- Title Pages
- Part I A Credo
- Chapter 1 Archaeology
- Chapter 2 Greek Archaeology and Greek History
- Chapter 3 The New Archaeology and the Classical Archaeologist
- Chapter 4 A Paradigm Shift in Classical Archaeology?
- Chapter 5 Separate Tables? A Story of Two Traditions within One Discipline
- Part II The Early Iron Age in Greece
- Chapter 6 Metalwork as Evidence for Immigration in the Late Bronze Age
- Chapter 7 The Coming of the Iron Age in Greece: Europe's Earliest Bronze / Iron Transition
- Chapter 8 The Euboeans in Macedonia: A New Precedent for Westward Expansion?
- Chapter 9 The Rejection of Mycenaean Culture and the Oriental Connection
- Chapter 10 An Historical Homeric Society?
- Part III The Early Polis at Home and Abroad
- Chapter 11 Archaeology and the Rise of the Greek State
- Chapter 12 Heavy Freight in Archaic Greece
- Chapter 13 Interaction by Design: The Greek City State
- Chapter 14 The Economics of Dedication at Greek Sanctuaries
- Chapter 15 Archaeology and the Study of the Greek City
- Chapter 16 The Nature and Standing of the Early Western Colonies
- Part IV The Early Polis at War
- Chapter 17 The Hoplite Reform and History
- Chapter 18 The Historical Significance of Fortification in Archaic Greece
- Chapter 19 The ‘Hoplite Reform’ Revisited
- Part V Early Greek Art
- Chapter 20 Poet and Painter in Eighth-century Greece
- Chapter 21 Narration and Allusion in Archaic Greek Art
- Chapter 22 The Uses of Writing on Early Greek Painted Pottery
- Chapter 23 Pausanias and the Chest of Kypselos
- Part VI Archaeological Survey
- Chapter 24 Survey Archaeology and the Rural Landscape of the Greek City
- Chapter 25 Rural Burial in the World of Cities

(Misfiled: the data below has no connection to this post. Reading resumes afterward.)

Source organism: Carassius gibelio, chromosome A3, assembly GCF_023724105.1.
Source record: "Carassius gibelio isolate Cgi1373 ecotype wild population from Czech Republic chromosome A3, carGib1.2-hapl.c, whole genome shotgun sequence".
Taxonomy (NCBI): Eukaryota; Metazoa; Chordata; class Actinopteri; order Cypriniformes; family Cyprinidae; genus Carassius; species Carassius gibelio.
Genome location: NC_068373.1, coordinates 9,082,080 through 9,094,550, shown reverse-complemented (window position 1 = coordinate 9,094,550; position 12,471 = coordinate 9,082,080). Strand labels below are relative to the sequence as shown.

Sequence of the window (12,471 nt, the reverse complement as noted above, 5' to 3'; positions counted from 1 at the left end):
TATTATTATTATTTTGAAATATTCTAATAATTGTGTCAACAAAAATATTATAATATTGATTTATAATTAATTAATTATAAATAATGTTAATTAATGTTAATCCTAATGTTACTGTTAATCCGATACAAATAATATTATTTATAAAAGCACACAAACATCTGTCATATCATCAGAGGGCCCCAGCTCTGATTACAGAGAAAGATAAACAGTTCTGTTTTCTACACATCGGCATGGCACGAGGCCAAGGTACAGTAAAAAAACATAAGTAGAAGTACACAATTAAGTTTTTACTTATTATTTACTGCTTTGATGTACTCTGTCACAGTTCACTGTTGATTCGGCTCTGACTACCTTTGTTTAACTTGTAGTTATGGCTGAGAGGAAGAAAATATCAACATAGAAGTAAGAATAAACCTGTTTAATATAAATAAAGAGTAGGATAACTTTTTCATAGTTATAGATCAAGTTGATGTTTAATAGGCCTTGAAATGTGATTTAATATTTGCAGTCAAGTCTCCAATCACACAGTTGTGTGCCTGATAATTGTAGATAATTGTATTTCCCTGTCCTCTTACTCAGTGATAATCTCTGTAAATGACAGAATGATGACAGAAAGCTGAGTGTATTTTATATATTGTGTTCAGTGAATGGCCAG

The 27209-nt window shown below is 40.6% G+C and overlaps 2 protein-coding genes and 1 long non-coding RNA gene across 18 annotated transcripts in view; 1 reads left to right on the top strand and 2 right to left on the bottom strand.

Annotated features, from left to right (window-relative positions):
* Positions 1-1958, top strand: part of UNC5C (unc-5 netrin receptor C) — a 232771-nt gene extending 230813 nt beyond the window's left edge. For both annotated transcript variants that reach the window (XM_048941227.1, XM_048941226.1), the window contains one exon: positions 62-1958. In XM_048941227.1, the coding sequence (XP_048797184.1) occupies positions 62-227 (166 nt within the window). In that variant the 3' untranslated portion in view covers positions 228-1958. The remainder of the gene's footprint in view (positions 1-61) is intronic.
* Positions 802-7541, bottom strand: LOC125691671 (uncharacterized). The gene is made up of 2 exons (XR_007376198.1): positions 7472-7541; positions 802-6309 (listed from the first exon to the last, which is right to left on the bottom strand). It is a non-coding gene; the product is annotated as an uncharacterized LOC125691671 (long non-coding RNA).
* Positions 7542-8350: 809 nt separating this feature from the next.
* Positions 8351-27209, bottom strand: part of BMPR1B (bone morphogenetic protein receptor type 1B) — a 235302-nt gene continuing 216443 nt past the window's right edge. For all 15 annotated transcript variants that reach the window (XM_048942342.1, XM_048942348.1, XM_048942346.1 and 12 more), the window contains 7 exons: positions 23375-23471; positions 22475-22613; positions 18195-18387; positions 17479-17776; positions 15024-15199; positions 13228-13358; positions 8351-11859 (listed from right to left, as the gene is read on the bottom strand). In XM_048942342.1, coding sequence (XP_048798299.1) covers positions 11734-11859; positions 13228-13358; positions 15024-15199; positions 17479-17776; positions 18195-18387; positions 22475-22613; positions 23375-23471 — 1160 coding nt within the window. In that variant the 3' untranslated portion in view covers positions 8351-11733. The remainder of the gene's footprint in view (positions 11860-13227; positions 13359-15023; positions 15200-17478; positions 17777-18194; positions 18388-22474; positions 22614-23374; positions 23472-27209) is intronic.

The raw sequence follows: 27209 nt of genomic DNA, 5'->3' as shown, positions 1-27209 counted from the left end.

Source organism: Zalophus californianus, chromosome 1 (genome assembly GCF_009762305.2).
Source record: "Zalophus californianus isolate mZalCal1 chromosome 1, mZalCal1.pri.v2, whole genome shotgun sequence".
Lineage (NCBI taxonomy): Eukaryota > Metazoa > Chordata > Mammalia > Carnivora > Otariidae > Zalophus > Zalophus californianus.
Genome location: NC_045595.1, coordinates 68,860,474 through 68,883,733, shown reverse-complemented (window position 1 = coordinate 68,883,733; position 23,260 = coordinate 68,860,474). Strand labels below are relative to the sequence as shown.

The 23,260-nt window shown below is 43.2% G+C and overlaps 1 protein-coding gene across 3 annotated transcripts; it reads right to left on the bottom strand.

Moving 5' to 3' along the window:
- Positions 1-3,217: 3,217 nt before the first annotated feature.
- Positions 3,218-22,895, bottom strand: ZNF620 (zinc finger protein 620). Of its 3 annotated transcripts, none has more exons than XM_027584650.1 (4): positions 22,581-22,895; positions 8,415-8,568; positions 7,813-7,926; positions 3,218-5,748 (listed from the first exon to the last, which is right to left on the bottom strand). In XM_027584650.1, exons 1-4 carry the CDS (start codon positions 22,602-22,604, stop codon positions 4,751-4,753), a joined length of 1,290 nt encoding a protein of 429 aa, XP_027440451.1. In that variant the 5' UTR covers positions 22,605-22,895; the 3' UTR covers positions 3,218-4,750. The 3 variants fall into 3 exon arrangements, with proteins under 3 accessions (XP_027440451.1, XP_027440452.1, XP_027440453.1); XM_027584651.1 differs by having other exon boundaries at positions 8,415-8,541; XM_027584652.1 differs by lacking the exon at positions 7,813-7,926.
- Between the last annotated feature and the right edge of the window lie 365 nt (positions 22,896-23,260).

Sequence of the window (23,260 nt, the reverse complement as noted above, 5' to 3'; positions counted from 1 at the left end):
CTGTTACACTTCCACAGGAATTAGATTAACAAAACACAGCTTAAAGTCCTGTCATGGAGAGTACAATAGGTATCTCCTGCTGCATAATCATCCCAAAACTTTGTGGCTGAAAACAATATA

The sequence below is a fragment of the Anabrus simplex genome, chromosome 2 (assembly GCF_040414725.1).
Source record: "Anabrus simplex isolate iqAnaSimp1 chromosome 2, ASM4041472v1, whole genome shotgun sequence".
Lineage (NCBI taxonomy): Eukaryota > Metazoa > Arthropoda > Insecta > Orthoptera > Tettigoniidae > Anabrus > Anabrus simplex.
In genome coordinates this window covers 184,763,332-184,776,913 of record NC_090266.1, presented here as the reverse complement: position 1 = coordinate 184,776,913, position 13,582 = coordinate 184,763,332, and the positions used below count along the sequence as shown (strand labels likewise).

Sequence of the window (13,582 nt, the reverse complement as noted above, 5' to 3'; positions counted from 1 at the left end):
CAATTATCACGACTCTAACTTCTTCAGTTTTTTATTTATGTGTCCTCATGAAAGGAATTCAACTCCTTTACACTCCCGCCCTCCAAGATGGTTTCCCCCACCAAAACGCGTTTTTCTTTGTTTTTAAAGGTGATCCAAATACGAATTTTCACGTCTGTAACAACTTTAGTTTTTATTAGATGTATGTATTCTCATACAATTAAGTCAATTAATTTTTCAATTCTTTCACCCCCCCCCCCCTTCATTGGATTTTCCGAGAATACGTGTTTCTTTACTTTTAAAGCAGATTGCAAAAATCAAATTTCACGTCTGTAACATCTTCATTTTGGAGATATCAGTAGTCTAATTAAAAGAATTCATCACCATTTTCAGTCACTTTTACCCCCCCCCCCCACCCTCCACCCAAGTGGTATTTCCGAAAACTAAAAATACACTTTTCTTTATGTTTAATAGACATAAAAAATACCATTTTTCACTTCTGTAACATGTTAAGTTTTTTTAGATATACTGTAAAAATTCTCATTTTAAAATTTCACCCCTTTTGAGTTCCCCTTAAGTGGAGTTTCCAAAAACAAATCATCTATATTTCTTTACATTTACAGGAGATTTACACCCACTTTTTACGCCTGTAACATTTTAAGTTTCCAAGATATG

Heavy Freight in Archaic Greece
Heavy Freight in Archaic Greece
- (p.221) Chapter 12 Heavy Freight in Archaic Greece
- Archaeology and the Emergence of Greece
- Edinburgh University Press
This chapter explores the use of oared galleys for overseas enterprise in archaic Greece. It focuses on sea-borne freight as a central problem, omitting land transport, partly because the inherent advantages of sea transport over land transport in the ancient world must have been further enhanced when it was a question of carrying heavy loads, sometimes (as in the case of marble) in the form of large indivisible units. In archaic times, especially, one suspects that the provision of good roads was such as to widen rather than narrow the gap. This brings us, however, to the question of the facilities for maritime transport in archaic Greece, and above all to the ships. Herodotus tells us that the Phocaeans used pentekontors, not merchantmen, for long-distance trade. This chapter next turns to the question of the cargoes carried. With sculptural marble, the epigraphic evidence throws some important light, not indeed on the provenance of the marbles used for the statues, but on an allied question: the origins of the artists who carved them.
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